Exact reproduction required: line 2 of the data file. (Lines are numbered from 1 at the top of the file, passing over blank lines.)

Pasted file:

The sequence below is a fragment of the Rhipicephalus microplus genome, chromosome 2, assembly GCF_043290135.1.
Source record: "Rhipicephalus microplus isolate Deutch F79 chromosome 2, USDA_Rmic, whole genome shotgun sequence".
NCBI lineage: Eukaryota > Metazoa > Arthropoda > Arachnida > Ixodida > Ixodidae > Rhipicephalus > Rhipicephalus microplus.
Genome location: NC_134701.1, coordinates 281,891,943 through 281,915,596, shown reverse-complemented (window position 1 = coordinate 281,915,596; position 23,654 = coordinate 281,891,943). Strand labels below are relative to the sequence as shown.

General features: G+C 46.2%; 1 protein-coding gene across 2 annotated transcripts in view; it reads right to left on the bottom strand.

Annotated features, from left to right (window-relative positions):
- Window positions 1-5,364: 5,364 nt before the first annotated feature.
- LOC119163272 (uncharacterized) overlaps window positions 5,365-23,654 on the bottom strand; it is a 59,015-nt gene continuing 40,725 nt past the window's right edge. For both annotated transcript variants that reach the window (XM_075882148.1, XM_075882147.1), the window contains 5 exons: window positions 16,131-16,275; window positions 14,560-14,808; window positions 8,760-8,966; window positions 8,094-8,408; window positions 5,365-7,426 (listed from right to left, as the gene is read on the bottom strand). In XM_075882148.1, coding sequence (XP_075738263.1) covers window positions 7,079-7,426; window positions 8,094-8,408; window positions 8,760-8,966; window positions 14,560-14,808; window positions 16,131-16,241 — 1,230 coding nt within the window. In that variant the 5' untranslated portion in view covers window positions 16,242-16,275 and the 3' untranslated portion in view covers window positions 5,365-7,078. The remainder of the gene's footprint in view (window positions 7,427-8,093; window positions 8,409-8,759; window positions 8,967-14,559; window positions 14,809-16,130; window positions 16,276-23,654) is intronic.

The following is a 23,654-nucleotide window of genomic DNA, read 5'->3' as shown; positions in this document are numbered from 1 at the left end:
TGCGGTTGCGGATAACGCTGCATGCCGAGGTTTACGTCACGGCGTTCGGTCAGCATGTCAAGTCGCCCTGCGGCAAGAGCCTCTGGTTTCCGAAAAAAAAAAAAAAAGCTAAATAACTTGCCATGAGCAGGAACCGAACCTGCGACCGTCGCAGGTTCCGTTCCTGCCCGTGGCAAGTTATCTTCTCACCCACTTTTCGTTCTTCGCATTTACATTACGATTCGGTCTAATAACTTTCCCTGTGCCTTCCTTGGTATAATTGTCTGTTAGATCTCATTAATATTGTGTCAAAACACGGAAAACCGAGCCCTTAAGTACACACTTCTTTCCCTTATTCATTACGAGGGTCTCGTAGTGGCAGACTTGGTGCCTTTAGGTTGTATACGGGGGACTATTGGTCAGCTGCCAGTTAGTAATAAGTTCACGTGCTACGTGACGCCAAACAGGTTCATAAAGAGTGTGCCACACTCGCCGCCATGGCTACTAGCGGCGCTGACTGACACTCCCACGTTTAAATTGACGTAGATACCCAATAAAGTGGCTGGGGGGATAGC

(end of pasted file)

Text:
Source record: "Rhipicephalus microplus isolate Deutch F79 chromosome 2, USDA_Rmic, whole genome shotgun sequence".